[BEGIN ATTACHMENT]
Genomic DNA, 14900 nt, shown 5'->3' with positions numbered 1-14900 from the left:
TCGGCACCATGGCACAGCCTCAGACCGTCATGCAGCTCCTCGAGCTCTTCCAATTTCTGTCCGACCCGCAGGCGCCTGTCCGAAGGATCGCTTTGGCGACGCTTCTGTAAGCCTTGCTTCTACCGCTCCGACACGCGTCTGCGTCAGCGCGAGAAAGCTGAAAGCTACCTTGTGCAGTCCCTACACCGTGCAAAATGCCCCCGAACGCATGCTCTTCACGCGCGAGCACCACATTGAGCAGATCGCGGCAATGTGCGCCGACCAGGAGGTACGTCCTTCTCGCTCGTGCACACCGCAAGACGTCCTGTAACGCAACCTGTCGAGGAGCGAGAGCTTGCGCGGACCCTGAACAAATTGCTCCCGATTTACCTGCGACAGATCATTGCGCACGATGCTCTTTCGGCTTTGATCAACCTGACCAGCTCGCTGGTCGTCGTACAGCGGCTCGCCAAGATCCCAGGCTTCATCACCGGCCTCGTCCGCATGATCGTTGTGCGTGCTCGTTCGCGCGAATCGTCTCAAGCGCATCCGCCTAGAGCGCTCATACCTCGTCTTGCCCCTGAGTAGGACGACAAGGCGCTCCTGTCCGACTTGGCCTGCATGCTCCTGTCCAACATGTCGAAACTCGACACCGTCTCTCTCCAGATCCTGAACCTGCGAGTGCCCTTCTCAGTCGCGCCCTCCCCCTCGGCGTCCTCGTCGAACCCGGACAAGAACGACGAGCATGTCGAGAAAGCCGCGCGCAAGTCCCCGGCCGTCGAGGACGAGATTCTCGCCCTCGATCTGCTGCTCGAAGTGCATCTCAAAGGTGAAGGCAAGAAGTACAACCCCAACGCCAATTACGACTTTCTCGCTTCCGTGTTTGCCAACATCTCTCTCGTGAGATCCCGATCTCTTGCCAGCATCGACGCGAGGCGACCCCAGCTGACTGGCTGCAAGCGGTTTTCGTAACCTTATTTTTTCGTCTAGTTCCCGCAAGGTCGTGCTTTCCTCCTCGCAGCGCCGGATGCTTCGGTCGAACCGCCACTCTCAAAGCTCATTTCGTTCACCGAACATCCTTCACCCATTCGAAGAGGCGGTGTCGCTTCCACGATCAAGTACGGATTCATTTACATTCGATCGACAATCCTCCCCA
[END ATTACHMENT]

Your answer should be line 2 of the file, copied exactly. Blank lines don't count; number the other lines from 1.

TCGGCACCATGGCACAGCCTCAGACCGTCATGCAGCTCCTCGAGCTCTTCCAATTTCTGTCCGACCCGCAGGCGCCTGTCCGAAGGATCGCTTTGGCGACGCTTCTGTAAGCCTTGCTTCTACCGCTCCGACACGCGTCTGCGTCAGCGCGAGAAAGCTGAAAGCTACCTTGTGCAGTCCCTACACCGTGCAAAATGCCCCCGAACGCATGCTCTTCACGCGCGAGCACCACATTGAGCAGATCGCGGCAATGTGCGCCGACCAGGAGGTACGTCCTTCTCGCTCGTGCACACCGCAAGACGTCCTGTAACGCAACCTGTCGAGGAGCGAGAGCTTGCGCGGACCCTGAACAAATTGCTCCCGATTTACCTGCGACAGATCATTGCGCACGATGCTCTTTCGGCTTTGATCAACCTGACCAGCTCGCTGGTCGTCGTACAGCGGCTCGCCAAGATCCCAGGCTTCATCACCGGCCTCGTCCGCATGATCGTTGTGCGTGCTCGTTCGCGCGAATCGTCTCAAGCGCATCCGCCTAGAGCGCTCATACCTCGTCTTGCCCCTGAGTAGGACGACAAGGCGCTCCTGTCCGACTTGGCCTGCATGCTCCTGTCCAACATGTCGAAACTCGACACCGTCTCTCTCCAGATCCTGAACCTGCGAGTGCCCTTCTCAGTCGCGCCCTCCCCCTCGGCGTCCTCGTCGAACCCGGACAAGAACGACGAGCATGTCGAGAAAGCCGCGCGCAAGTCCCCGGCCGTCGAGGACGAGATTCTCGCCCTCGATCTGCTGCTCGAAGTGCATCTCAAAGGTGAAGGCAAGAAGTACAACCCCAACGCCAATTACGACTTTCTCGCTTCCGTGTTTGCCAACATCTCTCTCGTGAGATCCCGATCTCTTGCCAGCATCGACGCGAGGCGACCCCAGCTGACTGGCTGCAAGCGGTTTTCGTAACCTTATTTTTTCGTCTAGTTCCCGCAAGGTCGTGCTTTCCTCCTCGCAGCGCCGGATGCTTCGGTCGAACCGCCACTCTCAAAGCTCATTTCGTTCACCGAACATCCTTCACCCATTCGAAGAGGCGGTGTCGCTTCCACGATCAAGTACGGATTCATTTACATTCGATCGACAATCCTCCCCA